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‘Oryol i Reshka’ visits Inner Sanctum, Hamburg

‘Oryol i Reshka is the Russian term for ‘Heads and Tails’ and the name of a Ukrainian travel series broadcast in the Russian language. Wikipedia explains the premise (and origin of the show’s title):

Oryol i Reshka is hosted by two co-hosts. In each episode, the show visits another location in the world for one weekend. One of the hosts (determined by a coin toss) receives a credit card with unlimited credit (in practice, this has been limited to US$30,000 per day), called the Gold Card, while the other has to spend the weekend with US$100 including all expenses.

Naturally, if you find yourself in one of the great European cities with a $30,000 daily spend and you don’t immediately seek out the finest latex boutique on offer then you are an utter disgrace! Thankfully, Oryol i Reshka didn’t drop the ball here, and so it was left to host Masha to visit Inner Sanctum Latex and find something for the weekend.

The show is wonderfully lighthearted and tongue-in-cheek, with Masha play-acting the naive but curious host, who perhaps gets the wrong idea about latex clothing.

We uploaded our own copy to be able to include English subtitles, but unfortunately it was taken down. We’ll work on an alternative, but until then you can watch the original in Russian below.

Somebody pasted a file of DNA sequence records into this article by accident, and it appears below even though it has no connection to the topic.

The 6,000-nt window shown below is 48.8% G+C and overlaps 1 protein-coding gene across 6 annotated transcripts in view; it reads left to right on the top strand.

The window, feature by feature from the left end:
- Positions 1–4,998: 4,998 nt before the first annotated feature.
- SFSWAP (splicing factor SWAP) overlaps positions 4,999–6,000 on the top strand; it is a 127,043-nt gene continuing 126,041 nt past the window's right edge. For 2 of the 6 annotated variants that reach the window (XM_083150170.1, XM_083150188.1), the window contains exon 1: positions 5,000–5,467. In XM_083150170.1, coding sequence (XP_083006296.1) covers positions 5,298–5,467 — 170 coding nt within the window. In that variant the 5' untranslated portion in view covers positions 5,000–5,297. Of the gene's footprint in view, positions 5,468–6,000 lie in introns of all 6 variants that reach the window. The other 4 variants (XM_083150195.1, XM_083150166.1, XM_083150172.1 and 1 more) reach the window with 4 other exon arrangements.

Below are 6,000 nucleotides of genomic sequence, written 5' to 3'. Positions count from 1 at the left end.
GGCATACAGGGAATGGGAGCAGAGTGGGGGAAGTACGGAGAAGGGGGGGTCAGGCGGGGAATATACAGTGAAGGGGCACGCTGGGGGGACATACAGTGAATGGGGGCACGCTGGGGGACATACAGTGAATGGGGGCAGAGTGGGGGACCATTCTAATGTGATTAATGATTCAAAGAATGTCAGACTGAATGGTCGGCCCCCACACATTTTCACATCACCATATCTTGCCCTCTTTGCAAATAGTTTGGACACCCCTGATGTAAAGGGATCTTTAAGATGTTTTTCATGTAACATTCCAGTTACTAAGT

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Tartuffe by Molière

In Germany, a modern stage production of the comedy Tartuffe has been running which makes use of a wardrobe almost entirely of latex.

I’m not familiar with the play so can’t comment in terms of symbolism, but combined with the plastic hair it seems the intent was to etch out cartoon characters of a sort, dropping them into the minimalist void of the set design (indeed, I’m even reminded of the 90s band the Cartoons, with their fake hair and bright, solid colour suits!). Outfits for the play were made by fetish clothing company DeMasK.

Trailer:

 

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More pictures here.

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Fall/Winter 2018 Fashion Collections